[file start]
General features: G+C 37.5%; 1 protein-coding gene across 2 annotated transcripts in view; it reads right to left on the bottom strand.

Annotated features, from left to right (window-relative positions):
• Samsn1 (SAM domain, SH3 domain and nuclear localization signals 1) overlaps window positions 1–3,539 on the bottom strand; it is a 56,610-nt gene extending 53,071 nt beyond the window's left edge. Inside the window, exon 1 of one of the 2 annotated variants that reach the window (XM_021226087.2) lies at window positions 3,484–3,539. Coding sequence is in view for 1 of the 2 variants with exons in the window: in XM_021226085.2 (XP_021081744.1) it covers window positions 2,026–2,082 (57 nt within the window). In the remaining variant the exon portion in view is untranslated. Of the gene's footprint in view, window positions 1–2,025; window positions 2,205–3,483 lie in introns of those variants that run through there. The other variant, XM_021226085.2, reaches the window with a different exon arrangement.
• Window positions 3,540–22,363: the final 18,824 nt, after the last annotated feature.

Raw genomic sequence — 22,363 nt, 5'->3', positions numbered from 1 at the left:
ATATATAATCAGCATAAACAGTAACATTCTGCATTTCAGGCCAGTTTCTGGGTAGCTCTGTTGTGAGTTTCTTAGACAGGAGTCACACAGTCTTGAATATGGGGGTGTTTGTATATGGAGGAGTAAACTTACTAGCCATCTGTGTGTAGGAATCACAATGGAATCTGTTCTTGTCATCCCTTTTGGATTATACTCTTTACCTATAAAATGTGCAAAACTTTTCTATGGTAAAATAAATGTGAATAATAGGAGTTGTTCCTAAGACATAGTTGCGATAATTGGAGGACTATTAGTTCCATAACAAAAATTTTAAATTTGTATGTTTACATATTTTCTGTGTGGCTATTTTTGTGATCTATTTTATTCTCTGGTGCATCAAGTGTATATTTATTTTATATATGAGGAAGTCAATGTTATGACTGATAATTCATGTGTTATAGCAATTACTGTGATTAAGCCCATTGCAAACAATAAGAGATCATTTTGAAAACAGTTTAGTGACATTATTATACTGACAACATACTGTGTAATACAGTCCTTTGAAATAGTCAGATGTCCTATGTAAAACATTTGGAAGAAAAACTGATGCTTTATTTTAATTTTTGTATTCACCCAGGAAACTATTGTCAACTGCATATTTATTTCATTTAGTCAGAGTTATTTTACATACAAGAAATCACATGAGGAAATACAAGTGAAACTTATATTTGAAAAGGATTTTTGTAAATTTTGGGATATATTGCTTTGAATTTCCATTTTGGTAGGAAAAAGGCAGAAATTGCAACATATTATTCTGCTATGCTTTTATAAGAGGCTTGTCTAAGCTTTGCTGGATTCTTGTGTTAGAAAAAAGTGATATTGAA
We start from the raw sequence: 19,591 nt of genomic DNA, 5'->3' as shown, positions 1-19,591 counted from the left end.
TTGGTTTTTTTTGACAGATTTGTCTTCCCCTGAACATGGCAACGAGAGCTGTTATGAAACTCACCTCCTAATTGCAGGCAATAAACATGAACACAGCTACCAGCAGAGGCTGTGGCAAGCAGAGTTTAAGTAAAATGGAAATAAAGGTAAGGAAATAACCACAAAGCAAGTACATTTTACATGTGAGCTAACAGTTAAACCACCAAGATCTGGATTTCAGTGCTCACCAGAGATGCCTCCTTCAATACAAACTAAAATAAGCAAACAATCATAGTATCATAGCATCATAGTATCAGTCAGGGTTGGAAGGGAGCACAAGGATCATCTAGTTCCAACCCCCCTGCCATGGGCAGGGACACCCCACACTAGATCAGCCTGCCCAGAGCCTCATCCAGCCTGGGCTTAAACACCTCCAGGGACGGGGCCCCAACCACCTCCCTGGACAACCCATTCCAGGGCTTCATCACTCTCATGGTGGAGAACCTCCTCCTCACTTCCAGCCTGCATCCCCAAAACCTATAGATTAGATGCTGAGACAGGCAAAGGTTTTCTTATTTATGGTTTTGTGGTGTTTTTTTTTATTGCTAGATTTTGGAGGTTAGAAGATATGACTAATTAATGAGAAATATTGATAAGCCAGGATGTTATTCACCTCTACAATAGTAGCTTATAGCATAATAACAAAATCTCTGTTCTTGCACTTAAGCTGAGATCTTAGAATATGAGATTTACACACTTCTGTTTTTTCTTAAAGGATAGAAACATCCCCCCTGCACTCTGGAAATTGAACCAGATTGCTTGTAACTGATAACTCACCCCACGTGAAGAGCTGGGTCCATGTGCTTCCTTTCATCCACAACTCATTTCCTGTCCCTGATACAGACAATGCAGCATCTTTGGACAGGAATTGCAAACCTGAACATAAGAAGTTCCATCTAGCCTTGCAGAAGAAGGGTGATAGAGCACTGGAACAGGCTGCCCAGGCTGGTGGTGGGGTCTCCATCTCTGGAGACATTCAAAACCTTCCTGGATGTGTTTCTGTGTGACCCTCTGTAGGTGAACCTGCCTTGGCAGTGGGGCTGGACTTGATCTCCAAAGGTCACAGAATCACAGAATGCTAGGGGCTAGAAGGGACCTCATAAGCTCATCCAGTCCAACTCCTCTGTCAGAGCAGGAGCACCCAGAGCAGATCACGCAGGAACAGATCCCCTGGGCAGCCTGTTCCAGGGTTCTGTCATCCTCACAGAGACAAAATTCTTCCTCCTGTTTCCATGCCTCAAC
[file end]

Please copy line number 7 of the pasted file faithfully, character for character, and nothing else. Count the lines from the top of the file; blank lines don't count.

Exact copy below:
We start from the raw sequence: 19,591 nt of genomic DNA, 5'->3' as shown, positions 1-19,591 counted from the left end.